An IT director at GlaxoSmithKline (GSK) has hit out at Oracle this week, demanding that it provides companies with open user interfaces (UIs) for mobile and a clear strategy on Fusion applications.
Speaking at Oracle Open World in San Francisco, Joe Felix, director of global consumer & commercial IT at GSK, hailed the success of implementing Oracle's Siebel CRM application across 80 countries, but was also keen to put forward a number of complaints to George Jacob, group VP of CRM applications at Oracle, who was also in attendance.
"These projects are not sprints, they are marathons. I started this project six years ago and have now implemented a sales-force automation system that processes 250,000 calls a day, has over 25,000 users, 18,000 of which are remote, and has a Siebel Oracle Business Intelligence Enterprise Edition (OBIEE) data warehouse that processes a billion transactions a day," said Felix.
He said that GSK has reduced its support cost functions by 23% and increased its sales outside of the US by 38% - where it targeted markets such as Vietnam and Malaysia.
Felix described his relationship with Oracle as 'good', but also said that they 'fight a lot'. He went on to present a 'wish list' to Jacob and said that Oracle should make moves to address these complaints.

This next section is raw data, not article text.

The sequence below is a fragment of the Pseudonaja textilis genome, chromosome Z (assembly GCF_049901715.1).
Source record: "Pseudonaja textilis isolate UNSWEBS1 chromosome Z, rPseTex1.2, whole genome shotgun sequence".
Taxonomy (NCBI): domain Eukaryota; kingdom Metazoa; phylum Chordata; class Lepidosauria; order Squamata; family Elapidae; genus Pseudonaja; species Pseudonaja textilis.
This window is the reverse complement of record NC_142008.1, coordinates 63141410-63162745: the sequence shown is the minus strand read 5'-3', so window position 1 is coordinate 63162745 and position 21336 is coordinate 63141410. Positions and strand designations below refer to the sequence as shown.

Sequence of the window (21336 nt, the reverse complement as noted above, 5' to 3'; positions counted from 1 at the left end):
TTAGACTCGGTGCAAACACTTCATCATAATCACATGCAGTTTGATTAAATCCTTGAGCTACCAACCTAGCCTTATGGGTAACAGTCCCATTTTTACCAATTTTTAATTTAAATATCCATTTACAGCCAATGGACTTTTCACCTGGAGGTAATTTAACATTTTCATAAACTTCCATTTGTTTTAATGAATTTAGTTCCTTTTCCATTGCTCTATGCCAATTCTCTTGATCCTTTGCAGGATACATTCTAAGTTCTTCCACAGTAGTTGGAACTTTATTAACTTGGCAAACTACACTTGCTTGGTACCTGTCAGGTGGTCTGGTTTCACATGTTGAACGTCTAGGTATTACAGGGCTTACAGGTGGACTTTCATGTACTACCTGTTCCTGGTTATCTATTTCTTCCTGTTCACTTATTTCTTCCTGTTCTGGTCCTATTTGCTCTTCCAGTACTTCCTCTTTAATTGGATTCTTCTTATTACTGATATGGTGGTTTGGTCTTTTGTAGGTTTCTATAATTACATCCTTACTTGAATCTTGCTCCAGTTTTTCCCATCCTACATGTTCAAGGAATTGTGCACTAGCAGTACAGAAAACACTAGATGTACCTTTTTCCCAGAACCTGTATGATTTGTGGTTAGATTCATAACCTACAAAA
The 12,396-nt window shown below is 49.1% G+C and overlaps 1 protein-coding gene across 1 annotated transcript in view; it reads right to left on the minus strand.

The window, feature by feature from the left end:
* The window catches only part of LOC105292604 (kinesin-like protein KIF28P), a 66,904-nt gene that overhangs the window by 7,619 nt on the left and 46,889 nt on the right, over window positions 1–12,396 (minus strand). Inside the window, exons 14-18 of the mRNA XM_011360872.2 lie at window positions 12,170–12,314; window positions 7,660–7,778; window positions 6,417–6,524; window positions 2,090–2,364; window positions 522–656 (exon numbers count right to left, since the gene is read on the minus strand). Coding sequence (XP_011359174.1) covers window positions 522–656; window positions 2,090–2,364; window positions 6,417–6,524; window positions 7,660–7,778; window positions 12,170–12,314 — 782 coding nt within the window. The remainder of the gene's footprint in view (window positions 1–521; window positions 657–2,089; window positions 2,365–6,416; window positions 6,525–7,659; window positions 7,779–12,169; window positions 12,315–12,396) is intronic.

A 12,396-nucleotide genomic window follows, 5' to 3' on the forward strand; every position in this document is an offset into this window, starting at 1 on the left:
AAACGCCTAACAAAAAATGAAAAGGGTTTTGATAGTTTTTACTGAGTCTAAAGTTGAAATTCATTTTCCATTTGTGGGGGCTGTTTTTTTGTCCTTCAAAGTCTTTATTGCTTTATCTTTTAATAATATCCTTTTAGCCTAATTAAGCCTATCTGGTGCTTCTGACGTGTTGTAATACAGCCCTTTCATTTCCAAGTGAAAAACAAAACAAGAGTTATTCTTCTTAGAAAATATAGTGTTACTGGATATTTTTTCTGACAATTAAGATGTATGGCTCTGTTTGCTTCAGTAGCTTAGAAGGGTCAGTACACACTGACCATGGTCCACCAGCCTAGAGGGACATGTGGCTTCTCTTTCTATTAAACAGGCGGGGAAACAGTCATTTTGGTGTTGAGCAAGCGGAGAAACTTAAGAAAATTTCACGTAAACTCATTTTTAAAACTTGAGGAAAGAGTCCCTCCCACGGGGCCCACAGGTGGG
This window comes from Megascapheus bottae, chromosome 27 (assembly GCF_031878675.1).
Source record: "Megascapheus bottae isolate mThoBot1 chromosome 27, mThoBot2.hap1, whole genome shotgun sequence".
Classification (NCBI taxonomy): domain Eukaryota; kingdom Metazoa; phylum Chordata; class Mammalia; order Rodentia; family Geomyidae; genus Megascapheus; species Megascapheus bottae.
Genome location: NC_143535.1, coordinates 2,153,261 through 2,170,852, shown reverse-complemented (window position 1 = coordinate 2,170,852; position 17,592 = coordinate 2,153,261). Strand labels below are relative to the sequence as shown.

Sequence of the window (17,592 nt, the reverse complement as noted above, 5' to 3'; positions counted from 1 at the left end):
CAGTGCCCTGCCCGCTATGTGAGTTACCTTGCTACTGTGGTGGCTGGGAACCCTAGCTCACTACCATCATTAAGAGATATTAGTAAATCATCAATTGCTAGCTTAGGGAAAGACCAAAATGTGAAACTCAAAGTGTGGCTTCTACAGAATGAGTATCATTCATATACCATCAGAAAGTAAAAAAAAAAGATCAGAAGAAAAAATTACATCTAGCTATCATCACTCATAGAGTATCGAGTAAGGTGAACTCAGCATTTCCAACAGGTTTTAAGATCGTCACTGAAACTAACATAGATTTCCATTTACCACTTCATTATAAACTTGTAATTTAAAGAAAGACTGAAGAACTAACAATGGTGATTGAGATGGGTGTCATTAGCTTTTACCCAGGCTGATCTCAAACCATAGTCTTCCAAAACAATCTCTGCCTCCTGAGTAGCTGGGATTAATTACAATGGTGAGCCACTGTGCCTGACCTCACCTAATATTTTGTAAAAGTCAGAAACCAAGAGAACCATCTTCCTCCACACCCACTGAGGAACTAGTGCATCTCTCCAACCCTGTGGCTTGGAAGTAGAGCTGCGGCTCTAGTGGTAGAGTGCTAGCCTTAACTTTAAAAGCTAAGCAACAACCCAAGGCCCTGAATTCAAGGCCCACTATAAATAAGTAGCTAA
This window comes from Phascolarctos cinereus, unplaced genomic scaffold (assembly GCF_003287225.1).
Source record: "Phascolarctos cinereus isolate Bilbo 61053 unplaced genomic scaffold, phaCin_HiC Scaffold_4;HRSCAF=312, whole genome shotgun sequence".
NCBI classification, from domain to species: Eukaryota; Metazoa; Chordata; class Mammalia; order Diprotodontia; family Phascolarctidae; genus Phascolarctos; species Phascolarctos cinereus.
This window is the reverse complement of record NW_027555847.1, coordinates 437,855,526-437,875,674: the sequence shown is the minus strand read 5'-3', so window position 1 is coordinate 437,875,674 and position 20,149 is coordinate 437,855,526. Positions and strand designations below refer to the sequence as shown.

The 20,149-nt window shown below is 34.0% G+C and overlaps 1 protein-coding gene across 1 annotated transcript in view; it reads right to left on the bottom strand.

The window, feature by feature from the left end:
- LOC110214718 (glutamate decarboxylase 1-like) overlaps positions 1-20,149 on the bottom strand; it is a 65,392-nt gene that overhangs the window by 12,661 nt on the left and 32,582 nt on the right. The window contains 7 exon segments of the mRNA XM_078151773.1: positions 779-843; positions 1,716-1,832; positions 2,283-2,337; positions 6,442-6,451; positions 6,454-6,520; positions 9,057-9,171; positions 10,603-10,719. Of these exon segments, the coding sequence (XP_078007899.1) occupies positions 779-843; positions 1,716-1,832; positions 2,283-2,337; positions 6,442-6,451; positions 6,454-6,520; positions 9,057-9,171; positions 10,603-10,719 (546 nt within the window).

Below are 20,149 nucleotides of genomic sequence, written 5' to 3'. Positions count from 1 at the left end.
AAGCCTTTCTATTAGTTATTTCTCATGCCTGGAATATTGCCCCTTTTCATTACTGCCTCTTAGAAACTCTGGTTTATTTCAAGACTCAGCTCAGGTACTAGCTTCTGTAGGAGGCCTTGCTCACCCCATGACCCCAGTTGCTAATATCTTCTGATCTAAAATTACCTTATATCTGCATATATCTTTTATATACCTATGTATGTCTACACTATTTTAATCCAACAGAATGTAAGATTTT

"The number one on my wish-list is open UI and mobility. Although we do support iPad, the number one complaint that I get back is the lack of usability and simplification," said Felix.
"We have worked with Oracle on the beta for open UI, but I need it to be delivered."
Other items on the 'wish-list' include addressing how a multi-channel approach, such as including social networking, can be incorporated into CRM- something he said Oracle needsto 'figure out how that works' - and also the need to simplify and improve performance on OBIEE.
He said: "All of you that work with OBIEE know that the data scheme isn't the simplest thing in the world."
Finally, Felix hit out at Fusion apps, Oracle's next generation enterprise applications, that have been built from the ground up and are 100% based on open standards.
"I'm not hearing much about fusion so far and I do ask Oracle to figure out what is 'Fusion versus Siebel'? We need to have a way of joining those strategies together," he said.
Oracle's release of Fusion apps has caused some confusion amongst its customer base who now are presented with the option of upgrading their current applications to the next version or migrating to Fusion. Oracle has also made a number of announcements that it will continue to invest in its older application offerings, such as PeopleSoft.
Sign up for Computerworld eNewsletters.